Since autumn and the inevitable falling of leaves is upon us, a great
opportunity presents itself in disposing of a major infestation of
non-native, exotic invasives. Usually I'm not so empassioned about
gardening or plant wildlife in general, but with this topic I make an
I am talking about the Norway maple, acer platanoides. Usually it is
extremely difficult to remove this import from Europe and Asia. In
fact, many nurseries still sell these trees, a practice which should
be outright banned in all states, punishable by severe fines. The
major problem with destroying any maple one finds is that native
maples, especially sugar maples, could easy be mistaken for the
The good news is there are several ways to tell the two apart. One is
the Norway's dense growth in extremely shady areas. Norways also
excrete a miky sap when a leaf stem is torn off the branch, whereas a
sugar maple's sap is clear.
However, the easiest way to tell the two apart is in the fall, when
the leaves change color. The native sugar maple will have at least
some tinge of red in their leaves. Usually they are all-red, but may
contain some flecks of gold or brown. The non-native norway maple
leaf will be completely golden-yellow or brown, and their leaves
usually fall several weeks after sugar maples are done with their
leaves. If you see an all-yellow maple tree in the woods late in the
plumage season, it's almost certainly a Norway maple and should be
destroyed. If it cannot be immediately destroyed then make a mark on
the trunk (ie hatchet chop, lean a rock on the side, etc.) so it can
be dealt with later.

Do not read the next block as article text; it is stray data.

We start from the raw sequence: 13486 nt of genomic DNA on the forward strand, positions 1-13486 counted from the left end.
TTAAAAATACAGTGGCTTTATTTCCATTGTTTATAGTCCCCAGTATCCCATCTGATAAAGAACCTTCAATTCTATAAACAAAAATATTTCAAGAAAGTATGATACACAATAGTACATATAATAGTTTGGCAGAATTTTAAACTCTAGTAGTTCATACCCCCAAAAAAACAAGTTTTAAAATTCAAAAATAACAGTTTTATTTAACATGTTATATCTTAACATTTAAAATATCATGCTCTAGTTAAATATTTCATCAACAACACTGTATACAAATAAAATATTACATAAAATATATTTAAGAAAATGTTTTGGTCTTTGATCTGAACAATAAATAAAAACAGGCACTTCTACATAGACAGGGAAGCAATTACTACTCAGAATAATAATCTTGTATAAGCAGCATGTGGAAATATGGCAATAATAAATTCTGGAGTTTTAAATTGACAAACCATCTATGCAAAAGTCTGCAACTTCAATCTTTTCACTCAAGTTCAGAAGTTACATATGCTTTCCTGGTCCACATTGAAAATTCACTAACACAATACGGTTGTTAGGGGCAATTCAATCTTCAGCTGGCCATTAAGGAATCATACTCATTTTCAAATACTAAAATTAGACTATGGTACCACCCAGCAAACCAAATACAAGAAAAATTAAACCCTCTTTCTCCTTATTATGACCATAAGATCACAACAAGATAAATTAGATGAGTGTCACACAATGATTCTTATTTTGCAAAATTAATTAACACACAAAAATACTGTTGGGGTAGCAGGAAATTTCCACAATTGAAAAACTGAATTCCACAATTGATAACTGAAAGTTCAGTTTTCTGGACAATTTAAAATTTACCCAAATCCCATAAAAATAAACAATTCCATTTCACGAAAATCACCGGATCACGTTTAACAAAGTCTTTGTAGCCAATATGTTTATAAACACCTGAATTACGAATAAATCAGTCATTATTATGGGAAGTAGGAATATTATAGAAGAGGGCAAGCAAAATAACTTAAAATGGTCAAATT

Why am I so emphatic about destroying this tree? Because it is an
"exotic invasive", meaning it is not only alien to our woodlands, but
it ultimately out-competes native trees and undergrowth, destroying
the bio-diversity of our woodlands and the ability of native wildlife
to exist in those areas. The Norway maple produces enormous clumps of
leaves, shading everything underneath them with an intolerable amount
of darkness, something native plants cannot compete against. Berry
bushes that would've supported native wildlife are stifled, since they
never had the oppotunity to evolve and compete with such competition.
The Norway also grows faster than nearly any other deciduous tree in
North America; many have been reported to grow 4 FEET per year. The
Norway also keeps its leaves longer than native plants; it is almost
always the first tree to sprout in spring, and the last to lose its
leaves in autumn. To add the ultimate insult to injury, the Norway
maple excretes a mild but toxic substance into the soil around its
roots, adding the finishing touch in preventing any other plant, other
Norways excluded, from surviving underneath its dense canopy. It also
seeds profusely; a single tree can spread thousands of seeds and
seedlings across the landscape every year. Since the seedlings can
tolerate dense shade, they grow quickly under any tree canopy. The
Norway's sugar content does not even exist; it produces a milky sap
that is un-suitable for sugar production, thus making it a direct
threat to the American maple syrup industry.
The only sure way to remove a maple tree is to saw at the base, then
"paint" the trunk base with a strong application of herblicide.
However, too much to the surrounding area may damage other nearby
plants. Without the herbicide application, the trunk will sprout
dozens of new shoots. Within a year these shoots could easily reach 3
feet tall or more. Even lone trees, miles from any forest can pose a
threat; a bird could digest the seed and carry it hundreds of miles on
a migratory route, so removing as many as possible is helpful. Even
without wildlife assistance the seeds are designed to float on the
wind like a tiny sailboard; the seed could ultimately land several
hundred feet from its original mother tree.
If a norway maple is being kept for shade or fall color, there are
many, MANY native alternatives to growing this exotic, un-American
tree. The tulip, or yellow poplar is a fast grower, and can provide
equivalent shade and color conditions as the norway, but there are
many other planting alternatives, including a native sugar maple.
This tree is a very significant danger in the northeast US and Canada.
It is akin to brambles in the pacific nothwest, or kudzu in the deep
south. Without assistance these trees will continue to spread and
slowly wipe out wildlife and especially bio-diversity in our forests.